Routledge

Student Resources

Section 2

Additional questions and tasks for students are available here for further study.

Unit 2.1: Child Development

Question 1

What it is that makes play so important as a way of learning, particularly for very young children? In your response you should not use the words/phrases ‘fun’, ‘pleasurable’ or ‘they like it’.

Question 2

Scaffolding learning is one of the key tasks that teachers and more experienced learners can do to help children move on in their learning. How might you scaffold the learning of one child you know well? Think about helping the child move from dependence to independence.

Question 3

Malaguzzi talks of ‘the hundred languages’ of children. What does this mean to you and what provision would you make for this in your classroom or setting? Think particularly about the needs of bilingual children.

Question 4

As a practitioner you will need to know as much as possible about each of your learners. One of the things you will need to know is about the experiences the child has had before coming into your class or setting. How might you set about finding this out and how would you ensure that you build on this with the activities you plan to offer in your class or setting? Think of the diversity of experience, language and culture as you answer this.

Task

Emotional intelligence is something we are more and more aware of. Spend a morning in a classroom or setting observing one or more children in order to see if they display what you feel might be an appropriate range of affect. In other words, does the child demonstrate appropriate feelings according to what happens to him or her? We would expect children to be sad when things go wrong and happy when things go well, to find it difficult to share or communicate or take turns, to be willing to take part, and so on. Therefore, you will need to note the child's response and the context, and then decide if you feel the child's response is appropriate to that context.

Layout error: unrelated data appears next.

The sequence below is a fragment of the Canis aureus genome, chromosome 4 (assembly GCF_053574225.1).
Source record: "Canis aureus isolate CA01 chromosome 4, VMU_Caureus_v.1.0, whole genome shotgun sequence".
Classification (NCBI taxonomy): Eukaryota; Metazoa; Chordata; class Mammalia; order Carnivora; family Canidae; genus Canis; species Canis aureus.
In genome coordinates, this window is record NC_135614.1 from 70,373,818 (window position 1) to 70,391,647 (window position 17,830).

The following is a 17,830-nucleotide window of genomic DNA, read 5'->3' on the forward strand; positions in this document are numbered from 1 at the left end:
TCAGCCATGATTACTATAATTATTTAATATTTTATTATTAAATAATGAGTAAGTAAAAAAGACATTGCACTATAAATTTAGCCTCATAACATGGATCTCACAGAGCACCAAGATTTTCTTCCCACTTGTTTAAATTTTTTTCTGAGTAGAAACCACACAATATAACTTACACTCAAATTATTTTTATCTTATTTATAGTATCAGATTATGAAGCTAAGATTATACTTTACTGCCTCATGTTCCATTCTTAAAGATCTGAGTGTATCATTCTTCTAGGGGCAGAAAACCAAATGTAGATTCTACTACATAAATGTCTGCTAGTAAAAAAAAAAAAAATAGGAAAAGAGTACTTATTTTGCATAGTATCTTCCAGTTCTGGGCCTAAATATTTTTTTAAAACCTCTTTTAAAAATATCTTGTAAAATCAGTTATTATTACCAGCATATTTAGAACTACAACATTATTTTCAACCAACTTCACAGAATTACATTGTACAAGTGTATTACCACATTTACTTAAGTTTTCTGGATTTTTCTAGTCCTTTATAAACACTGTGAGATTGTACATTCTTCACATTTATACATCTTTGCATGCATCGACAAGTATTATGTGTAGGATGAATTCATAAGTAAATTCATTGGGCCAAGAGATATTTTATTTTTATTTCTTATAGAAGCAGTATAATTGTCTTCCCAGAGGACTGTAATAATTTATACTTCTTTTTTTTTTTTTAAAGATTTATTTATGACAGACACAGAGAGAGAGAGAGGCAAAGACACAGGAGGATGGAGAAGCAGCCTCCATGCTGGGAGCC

Unit 2.2: Looking at Learning

Question 1

How might the views about learning explored in Unit 2.2 be seen in the learning that goes on around computers? Try to find some examples of computers being used in ways that fit a behaviourist, a constructivist and a social constructivist approach to learning.

Question 2

One currently popular way of looking at learning is to focus upon the apparently different ‘styles’ of learning that individuals have. You might be familiar with the visual, auditory, kinaesthetic distinction that this focus has produced. Read the critique of this concept by John Sharp and colleagues (Sharp, J.G., Bowker, R. and Byrne, J. (2008) ‘VAK or VAK-uous? Towards the trivialisation of learning and the death of scholarship’, Research Papers in Education, 23(3): 293–314) and consider the evidence for and against the learning styles theory.

Question 3

The definition of learning that you will find on Wikipedia (http://en.wikipedia.org/wiki/Learning, accessed 10 February 2010) is the following: ‘Learning is acquiring new knowledge, behaviors, skills, values or preferences. It may involve processing different types of information.’ Given what you have been thinking about as a result of studying this unit, would you now consider this definition adequate? What might you want to add to the definition?

Task 1

Read the following article: Smith, M.K. (1999) ‘Learning theory’, The Encyclopaedia of Informal Education, www.infed.org/biblio/b-learn.htm.

Think about Smith's distinction between ‘task-conscious’ or acquisition learning and ‘learning-conscious’ or formalised learning. Although you, as a teacher, will be thinking more about the latter of these types of learning, it would be useful to consider the opportunities you provide for your pupils for the former. You might like to list some of these.

Task 2